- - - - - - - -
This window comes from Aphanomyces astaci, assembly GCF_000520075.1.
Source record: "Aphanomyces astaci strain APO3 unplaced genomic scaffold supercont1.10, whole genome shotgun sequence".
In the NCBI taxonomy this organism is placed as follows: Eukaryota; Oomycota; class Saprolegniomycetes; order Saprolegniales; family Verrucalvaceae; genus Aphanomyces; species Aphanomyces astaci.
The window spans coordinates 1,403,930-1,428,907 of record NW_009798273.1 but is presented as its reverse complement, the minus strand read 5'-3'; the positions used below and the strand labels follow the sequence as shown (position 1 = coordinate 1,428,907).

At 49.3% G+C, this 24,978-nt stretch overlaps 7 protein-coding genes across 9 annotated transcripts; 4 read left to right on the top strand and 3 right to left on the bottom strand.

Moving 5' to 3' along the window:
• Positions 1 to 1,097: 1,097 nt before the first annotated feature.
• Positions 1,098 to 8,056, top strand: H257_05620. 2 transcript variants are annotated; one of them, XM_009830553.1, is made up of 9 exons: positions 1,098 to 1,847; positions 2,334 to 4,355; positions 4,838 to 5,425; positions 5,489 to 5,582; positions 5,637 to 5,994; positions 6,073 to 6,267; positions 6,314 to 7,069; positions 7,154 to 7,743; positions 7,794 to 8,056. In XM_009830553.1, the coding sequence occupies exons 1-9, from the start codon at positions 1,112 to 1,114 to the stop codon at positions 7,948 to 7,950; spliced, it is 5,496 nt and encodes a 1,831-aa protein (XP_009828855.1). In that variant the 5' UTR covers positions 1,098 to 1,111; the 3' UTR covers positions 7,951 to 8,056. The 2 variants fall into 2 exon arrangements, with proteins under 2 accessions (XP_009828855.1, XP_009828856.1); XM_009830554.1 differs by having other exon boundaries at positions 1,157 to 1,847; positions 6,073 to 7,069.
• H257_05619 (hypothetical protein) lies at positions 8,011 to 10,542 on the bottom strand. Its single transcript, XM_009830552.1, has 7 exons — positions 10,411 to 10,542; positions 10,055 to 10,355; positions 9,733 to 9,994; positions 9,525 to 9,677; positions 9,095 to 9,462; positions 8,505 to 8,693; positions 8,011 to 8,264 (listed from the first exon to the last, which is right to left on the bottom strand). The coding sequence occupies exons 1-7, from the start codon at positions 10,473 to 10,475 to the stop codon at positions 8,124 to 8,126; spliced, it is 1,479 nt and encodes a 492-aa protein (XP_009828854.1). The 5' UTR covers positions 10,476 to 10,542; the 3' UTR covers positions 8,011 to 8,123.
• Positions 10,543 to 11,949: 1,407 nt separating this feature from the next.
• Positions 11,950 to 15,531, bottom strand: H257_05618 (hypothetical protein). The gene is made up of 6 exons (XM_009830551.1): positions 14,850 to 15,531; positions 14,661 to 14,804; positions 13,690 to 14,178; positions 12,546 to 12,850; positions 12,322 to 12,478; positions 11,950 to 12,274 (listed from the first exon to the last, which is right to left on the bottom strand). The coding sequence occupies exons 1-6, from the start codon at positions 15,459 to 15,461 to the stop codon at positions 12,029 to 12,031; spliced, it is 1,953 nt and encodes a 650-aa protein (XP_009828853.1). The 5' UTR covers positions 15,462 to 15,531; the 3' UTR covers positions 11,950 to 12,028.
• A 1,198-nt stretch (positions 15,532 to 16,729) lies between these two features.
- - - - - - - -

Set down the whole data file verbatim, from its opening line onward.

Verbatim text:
This window comes from Aphanomyces astaci, assembly GCF_000520075.1.
Source record: "Aphanomyces astaci strain APO3 unplaced genomic scaffold supercont1.10, whole genome shotgun sequence".
In the NCBI taxonomy this organism is placed as follows: Eukaryota; Oomycota; class Saprolegniomycetes; order Saprolegniales; family Verrucalvaceae; genus Aphanomyces; species Aphanomyces astaci.
The window spans coordinates 1,403,930-1,428,907 of record NW_009798273.1 but is presented as its reverse complement, the minus strand read 5'-3'; the positions used below and the strand labels follow the sequence as shown (position 1 = coordinate 1,428,907).

At 49.3% G+C, this 24,978-nt stretch overlaps 7 protein-coding genes across 9 annotated transcripts; 4 read left to right on the top strand and 3 right to left on the bottom strand.

Moving 5' to 3' along the window:
• Positions 1 to 1,097: 1,097 nt before the first annotated feature.
• Positions 1,098 to 8,056, top strand: H257_05620. 2 transcript variants are annotated; one of them, XM_009830553.1, is made up of 9 exons: positions 1,098 to 1,847; positions 2,334 to 4,355; positions 4,838 to 5,425; positions 5,489 to 5,582; positions 5,637 to 5,994; positions 6,073 to 6,267; positions 6,314 to 7,069; positions 7,154 to 7,743; positions 7,794 to 8,056. In XM_009830553.1, the coding sequence occupies exons 1-9, from the start codon at positions 1,112 to 1,114 to the stop codon at positions 7,948 to 7,950; spliced, it is 5,496 nt and encodes a 1,831-aa protein (XP_009828855.1). In that variant the 5' UTR covers positions 1,098 to 1,111; the 3' UTR covers positions 7,951 to 8,056. The 2 variants fall into 2 exon arrangements, with proteins under 2 accessions (XP_009828855.1, XP_009828856.1); XM_009830554.1 differs by having other exon boundaries at positions 1,157 to 1,847; positions 6,073 to 7,069.
• H257_05619 (hypothetical protein) lies at positions 8,011 to 10,542 on the bottom strand. Its single transcript, XM_009830552.1, has 7 exons — positions 10,411 to 10,542; positions 10,055 to 10,355; positions 9,733 to 9,994; positions 9,525 to 9,677; positions 9,095 to 9,462; positions 8,505 to 8,693; positions 8,011 to 8,264 (listed from the first exon to the last, which is right to left on the bottom strand). The coding sequence occupies exons 1-7, from the start codon at positions 10,473 to 10,475 to the stop codon at positions 8,124 to 8,126; spliced, it is 1,479 nt and encodes a 492-aa protein (XP_009828854.1). The 5' UTR covers positions 10,476 to 10,542; the 3' UTR covers positions 8,011 to 8,123.
• Positions 10,543 to 11,949: 1,407 nt separating this feature from the next.
• Positions 11,950 to 15,531, bottom strand: H257_05618 (hypothetical protein). The gene is made up of 6 exons (XM_009830551.1): positions 14,850 to 15,531; positions 14,661 to 14,804; positions 13,690 to 14,178; positions 12,546 to 12,850; positions 12,322 to 12,478; positions 11,950 to 12,274 (listed from the first exon to the last, which is right to left on the bottom strand). The coding sequence occupies exons 1-6, from the start codon at positions 15,459 to 15,461 to the stop codon at positions 12,029 to 12,031; spliced, it is 1,953 nt and encodes a 650-aa protein (XP_009828853.1). The 5' UTR covers positions 15,462 to 15,531; the 3' UTR covers positions 11,950 to 12,028.
• A 1,198-nt stretch (positions 15,532 to 16,729) lies between these two features.